It’s an unfortunate fact that mild winters often lead to buggy summers.
With temperatures in the 50s, mosquito and tick populations are already active on Long Island. Garden bugs are also on the rise, including pesty cabbage moths, infamous for destroying carefully cultivated leaves.
Combating insects without harsh pesticides can be challenging, but using the following techniques can help nix the disastrous effects of uncontrolled pests.
Kennon Kay, Director of Agriculture at the recommends moving plant families to different planting areas so pests can’t set up shop. “Moving plants prevents the availability of a food source. It complicates matters for bugs, which tend to feed on certain plants.”
Planting later in the season is another deterrent for pests like squash bugs. Squash bugs, similar to stink bugs, lay eggs in a V shaped pattern on the underside of leaves and eat vine crops like squash and pumpkins. Small yellow specks on leaves that later turn brown show that squash bugs are slowly stealing nutrients from plants. Planting later in the season takes away valuable food sources and encourages pests to look elsewhere.
According to Kay, companion planting creates a natural buffer against pests and disease. Planting two dissimilar plants beside each other reduces the likelihood of a disease or fungus striking an entire crop. A companion plant is usually immune to a strain that would affect its companion, creating a barrier. Planting thyme with cabbage repels cabbage worms and flea beetles while attracting honeybees and beneficial insects.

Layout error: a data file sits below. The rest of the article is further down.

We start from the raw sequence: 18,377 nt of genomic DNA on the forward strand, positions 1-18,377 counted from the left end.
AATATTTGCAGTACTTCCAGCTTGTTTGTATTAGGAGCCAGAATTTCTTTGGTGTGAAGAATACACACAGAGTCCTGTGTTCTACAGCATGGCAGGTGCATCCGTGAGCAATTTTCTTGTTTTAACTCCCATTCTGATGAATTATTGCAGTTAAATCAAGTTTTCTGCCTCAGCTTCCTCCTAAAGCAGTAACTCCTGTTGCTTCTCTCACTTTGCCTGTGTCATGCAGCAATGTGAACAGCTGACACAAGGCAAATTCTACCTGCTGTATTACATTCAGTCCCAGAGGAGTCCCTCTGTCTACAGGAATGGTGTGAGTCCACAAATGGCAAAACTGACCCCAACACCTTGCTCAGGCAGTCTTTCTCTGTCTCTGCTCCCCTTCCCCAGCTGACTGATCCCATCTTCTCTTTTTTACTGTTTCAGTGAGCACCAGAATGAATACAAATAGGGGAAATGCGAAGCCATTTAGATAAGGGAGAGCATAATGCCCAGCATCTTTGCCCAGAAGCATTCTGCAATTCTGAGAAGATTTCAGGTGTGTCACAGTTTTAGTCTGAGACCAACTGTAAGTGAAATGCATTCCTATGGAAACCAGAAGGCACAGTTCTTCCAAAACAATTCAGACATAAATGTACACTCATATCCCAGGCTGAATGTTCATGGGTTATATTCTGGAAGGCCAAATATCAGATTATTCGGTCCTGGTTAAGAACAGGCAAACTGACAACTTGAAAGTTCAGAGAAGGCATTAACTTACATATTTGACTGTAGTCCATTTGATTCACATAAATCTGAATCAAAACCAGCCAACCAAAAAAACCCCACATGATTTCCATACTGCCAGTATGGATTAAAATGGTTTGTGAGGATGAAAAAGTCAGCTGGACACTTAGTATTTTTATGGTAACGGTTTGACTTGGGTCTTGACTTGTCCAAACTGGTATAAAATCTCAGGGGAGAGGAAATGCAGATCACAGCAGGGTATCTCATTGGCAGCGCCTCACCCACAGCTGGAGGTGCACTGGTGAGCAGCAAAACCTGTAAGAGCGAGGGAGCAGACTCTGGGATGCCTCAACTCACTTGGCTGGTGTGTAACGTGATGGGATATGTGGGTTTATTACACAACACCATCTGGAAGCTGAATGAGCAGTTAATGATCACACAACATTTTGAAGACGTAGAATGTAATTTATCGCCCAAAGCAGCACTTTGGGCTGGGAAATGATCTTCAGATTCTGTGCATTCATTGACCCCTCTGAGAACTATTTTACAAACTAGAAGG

Companion planting is also said to increase flavor. Try planting basil and tomatoes together to protect from flies and to enhance tomato quality.
Crop trapping is another way to deflect pests by creating a diversion. Garlic, for example, serves as a wonderful lure for pests, driving them away from other plants. Nasturtium attracts caterpillars from desirable crops they like to harm, like lettuce. Sweet Alyssum provides excellent groundcover, and its sweet scent attracts beneficial insects that eat aphids and caterpillars. It can also be used to combat weeds and is easily removable from soil.
Creating homemade insect repellents can add another layer of protection to your garden.
Chop equal parts of garlic cloves and spicy peppers of your choice. Allow them to soak in water for two hours before straining the mixture and pouring it into a spray bottle. Applying directly to plants will give insects and other pests an unwelcome surprise sure to divert their interests elsewhere.
Other natural combinations like onions, garlic, soap, and spicy peppers can be created to upset cabbageworms and caterpillars.
Fragile plants like berries may be extra susceptible this year to the increase in bugs. Try covering plants with old nylon stockings. The stockings can be stretched over new plants and staked, creating an airy barrier against pests without blocking valuable fresh air, water, and sunlight.
Information on companion planting and other ways to nix pests organically is abundant with just a quick Google search. Take advantage of the great advice and unusual weather to yield a phenomenal crop this year.